Raymond Rico “Monche” Barba
Private, U.S. Army
June 1956 to June 1959
Veteran of “Operation Plumbbob”
August 31, 1957
The link below is to a U.S. Army video depicting “Drop Smoky,” the August 31, 1957, 5:30 AM detonation of the largest (44 kiloton) thermonuclear device ever manufactured or detonated by the US Government (Atomic Energy Commission –AEC). It was one of 29 tests conducted at the Nevada Test Site (NTS) at Yucca Flats, Nevada, as part of “Operation Plumbbob” conducted May 28 through October 7, 1957. “Drop Smoky” was literally dropped from a 700’ foot tall steel tower in Area 8 at NTS. The device weighed 9,408 pounds, and its dimensions were 126.2 inches in length and 50 inches in diameter. Smoky was a UCRL TX-41 thermonuclear device. When detonated, its 20,000 tons of TNT produced a blast that was twice as powerful as the bomb dropped at Horoshima, Japan. During the entirety of Operation Plumbbob, 58,300 kilocuries of radioiodine (I-131) were released into the atmosphere.
Ray Barba was a member of what was dubbed “Pentomic Task Force Warrior,” a composite of over 16,000 troops representing all U.S. military branches and one unit of the “Queens Own Rifles” from Calgary, Alberta, Canada. Ray’s unit was the First Battle Group, 12th Infantry Regiment, Fourth Infantry Division, from Ft. Lewis, Washington. Ray’s assignment was Forward Observer for an 81-MM Mortar Battery. Ray’s unit was stationed at Camp Desert Rock, Yucca Flats, from April 24 to October 7, 1957 during all of the 29 detonations, only six of which were “safety tests” and did not produce nuclear yield. Each test was called a ‘drop’ or a ‘shot’ with names like Priscilla, Diablo, Galileo, Shasta, Wheeler, and Smoky. Every above-ground drop was made from either a specially constructed steel tower of varying heights or a balloon. A few of the tests were also conducted in underground shafts.
This test series (Projects 57 and 58, Desert Rock VII and VIII) became the biggest, longest, and most controversial in the history of the continental U.S. “Smoky” was designed to specifically test how the average foot soldier would stand up, physically and psychologically, to the rigors of the tactical nuclear battlefield. Three-thousand troops….nuclear guinea pigs….without any protective glasses or protective clothing, were strategically positioned 13 kilometers away from ground zero in sand trenches. As a Forward Observer, Ray was positioned 4,100 yards away from the detonation in a sand, unreinforced trench. The only instructions given were:”Don’t look at the blast.” Ray stated that when Smoky detonated, he could see straight through his arm like he was looking at an x-ray. The four-foot-deep trench he and others were in collapsed immediately and he jumped out of it to keep from getting trapped, as some others did. After all the related troop exercises concluded, the participants were told to walk through a special tent, and it would “remove all effects from radiation exposure.”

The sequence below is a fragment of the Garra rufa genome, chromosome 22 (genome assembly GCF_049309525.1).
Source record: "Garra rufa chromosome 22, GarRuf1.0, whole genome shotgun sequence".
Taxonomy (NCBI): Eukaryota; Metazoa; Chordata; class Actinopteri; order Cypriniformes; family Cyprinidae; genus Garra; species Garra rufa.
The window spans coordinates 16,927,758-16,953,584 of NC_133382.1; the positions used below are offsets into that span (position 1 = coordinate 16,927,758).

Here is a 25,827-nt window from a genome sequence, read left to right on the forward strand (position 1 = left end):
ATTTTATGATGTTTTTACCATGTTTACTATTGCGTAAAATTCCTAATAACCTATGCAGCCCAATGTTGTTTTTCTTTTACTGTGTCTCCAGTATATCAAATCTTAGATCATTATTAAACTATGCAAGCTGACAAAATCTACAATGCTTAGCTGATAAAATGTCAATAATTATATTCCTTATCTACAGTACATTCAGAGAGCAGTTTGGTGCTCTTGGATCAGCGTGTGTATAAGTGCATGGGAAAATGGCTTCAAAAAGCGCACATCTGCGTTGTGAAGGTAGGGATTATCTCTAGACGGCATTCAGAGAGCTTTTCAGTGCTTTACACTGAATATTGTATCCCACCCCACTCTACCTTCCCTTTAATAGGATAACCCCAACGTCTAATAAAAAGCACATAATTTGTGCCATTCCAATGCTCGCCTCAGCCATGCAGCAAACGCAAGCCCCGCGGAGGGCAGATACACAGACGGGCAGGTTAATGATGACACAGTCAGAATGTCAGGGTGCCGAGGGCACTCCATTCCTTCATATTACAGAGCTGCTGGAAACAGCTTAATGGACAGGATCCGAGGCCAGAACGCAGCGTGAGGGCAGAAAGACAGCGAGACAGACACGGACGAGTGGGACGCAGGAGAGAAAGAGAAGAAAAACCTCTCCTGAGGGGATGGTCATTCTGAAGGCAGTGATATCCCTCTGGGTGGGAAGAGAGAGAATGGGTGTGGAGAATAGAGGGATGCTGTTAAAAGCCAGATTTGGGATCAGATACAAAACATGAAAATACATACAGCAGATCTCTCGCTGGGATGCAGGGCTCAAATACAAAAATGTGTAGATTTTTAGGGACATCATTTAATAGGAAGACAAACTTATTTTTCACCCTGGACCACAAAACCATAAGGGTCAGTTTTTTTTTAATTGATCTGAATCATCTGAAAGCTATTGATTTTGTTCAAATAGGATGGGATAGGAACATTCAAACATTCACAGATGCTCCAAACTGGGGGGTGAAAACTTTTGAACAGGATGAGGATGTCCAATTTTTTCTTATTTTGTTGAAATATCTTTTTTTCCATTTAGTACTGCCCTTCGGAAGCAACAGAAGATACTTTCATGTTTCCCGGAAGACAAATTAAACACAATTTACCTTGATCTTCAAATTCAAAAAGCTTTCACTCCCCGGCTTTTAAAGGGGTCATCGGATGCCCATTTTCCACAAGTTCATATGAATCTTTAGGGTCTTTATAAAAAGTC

The radiation exposures and subsequent illnesses/deaths experienced by participants in Drop Smoky were the subject of extensive Congressional hearings in the 1970’s. Smoky was a notorious example of abuse. Affected “Nuclear Veterans” were subjected to exhaustive testing as a result of these hearings and exposures. However, a mysterious fire in 1973 at the National Personnel Records in St. Louis, MO destroyed the film badges and medical records of thousands of affected troops. To date, Ray and countless others who bravely did their job back in that god-forsaken desert in 1957 have never received a penny of compensation or medical care benefits. We owe them a huge debt of gratitude! We are deeply honored to recognize Ray Barba and all those other veterans who served without hesitation to ensure our safety and peace during such a tumultuous and frightening time in our country’s history.
Thank you, and God Bless You, Ray!
Big Picture: Atomic Battlefield
DVD Copied by Katie Filbert – Department of Defense. Department of the Army. Office of the Deputy Chief of Staff for Operations. U.S. Army Audiovisual Center. (ca. 1974 – 05/15/1984). Cameras of “THE BIG PICTURE” focus on Desert Rock, Nevada — In this issue of THE BIG PICTURE, the camera swings to the barren flats near Desert Rock, Nevada, where in the latest atomic blast, one of the new Army’s Pentomic organizations was actually employed in the field in conjunction with an atomic detonation. Since this is the age of the atom, the importance of the Army and its mission–seizing and retaining control of the land — takes on a new meaning. The land may he scarred and seared by weapons which stun the power of reason, but so long as it remains vital to victory it is the task of the soldier to secure it and hold it. The battlefield of the future, if it exists, may well be an atomic battlefield. As is explained in this film presentation, that brutal fact has forced upon the Army the absolute necessity of testing both men and tactical concepts under atomic conditions. In test blasts over the last few years, the Army has learned much about the response of the individual soldier. Out of the special needs imposed by atomic conditions — the need for wide dispersion of forces, for instance –the structure of a combat force in the field has been developed to provide a mobility and a fluidity which troops in warfare have never had before.